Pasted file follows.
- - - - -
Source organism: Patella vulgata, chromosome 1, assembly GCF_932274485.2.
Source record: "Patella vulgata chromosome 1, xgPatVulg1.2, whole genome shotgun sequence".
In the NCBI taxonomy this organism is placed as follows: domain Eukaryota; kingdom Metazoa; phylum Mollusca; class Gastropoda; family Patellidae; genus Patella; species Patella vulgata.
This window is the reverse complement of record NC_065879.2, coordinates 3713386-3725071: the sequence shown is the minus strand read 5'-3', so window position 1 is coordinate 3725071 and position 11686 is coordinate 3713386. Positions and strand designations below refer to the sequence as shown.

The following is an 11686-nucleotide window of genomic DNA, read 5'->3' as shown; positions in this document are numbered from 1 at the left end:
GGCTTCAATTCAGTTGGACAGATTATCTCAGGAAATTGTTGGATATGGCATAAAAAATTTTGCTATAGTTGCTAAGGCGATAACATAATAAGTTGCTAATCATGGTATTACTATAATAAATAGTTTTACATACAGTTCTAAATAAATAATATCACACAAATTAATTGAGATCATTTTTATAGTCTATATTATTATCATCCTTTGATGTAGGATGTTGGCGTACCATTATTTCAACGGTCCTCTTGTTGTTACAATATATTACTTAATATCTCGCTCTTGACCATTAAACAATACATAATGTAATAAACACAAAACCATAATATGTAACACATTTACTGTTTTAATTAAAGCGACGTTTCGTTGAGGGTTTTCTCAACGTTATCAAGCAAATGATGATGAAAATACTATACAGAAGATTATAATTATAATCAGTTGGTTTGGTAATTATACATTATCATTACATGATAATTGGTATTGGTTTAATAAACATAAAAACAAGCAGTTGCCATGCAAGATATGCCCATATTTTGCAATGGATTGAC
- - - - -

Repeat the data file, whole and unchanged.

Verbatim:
Source organism: Patella vulgata, chromosome 1, assembly GCF_932274485.2.
Source record: "Patella vulgata chromosome 1, xgPatVulg1.2, whole genome shotgun sequence".
In the NCBI taxonomy this organism is placed as follows: domain Eukaryota; kingdom Metazoa; phylum Mollusca; class Gastropoda; family Patellidae; genus Patella; species Patella vulgata.
This window is the reverse complement of record NC_065879.2, coordinates 3713386-3725071: the sequence shown is the minus strand read 5'-3', so window position 1 is coordinate 3725071 and position 11686 is coordinate 3713386. Positions and strand designations below refer to the sequence as shown.

The following is an 11686-nucleotide window of genomic DNA, read 5'->3' as shown; positions in this document are numbered from 1 at the left end:
GGCTTCAATTCAGTTGGACAGATTATCTCAGGAAATTGTTGGATATGGCATAAAAAATTTTGCTATAGTTGCTAAGGCGATAACATAATAAGTTGCTAATCATGGTATTACTATAATAAATAGTTTTACATACAGTTCTAAATAAATAATATCACACAAATTAATTGAGATCATTTTTATAGTCTATATTATTATCATCCTTTGATGTAGGATGTTGGCGTACCATTATTTCAACGGTCCTCTTGTTGTTACAATATATTACTTAATATCTCGCTCTTGACCATTAAACAATACATAATGTAATAAACACAAAACCATAATATGTAACACATTTACTGTTTTAATTAAAGCGACGTTTCGTTGAGGGTTTTCTCAACGTTATCAAGCAAATGATGATGAAAATACTATACAGAAGATTATAATTATAATCAGTTGGTTTGGTAATTATACATTATCATTACATGATAATTGGTATTGGTTTAATAAACATAAAAACAAGCAGTTGCCATGCAAGATATGCCCATATTTTGCAATGGATTGAC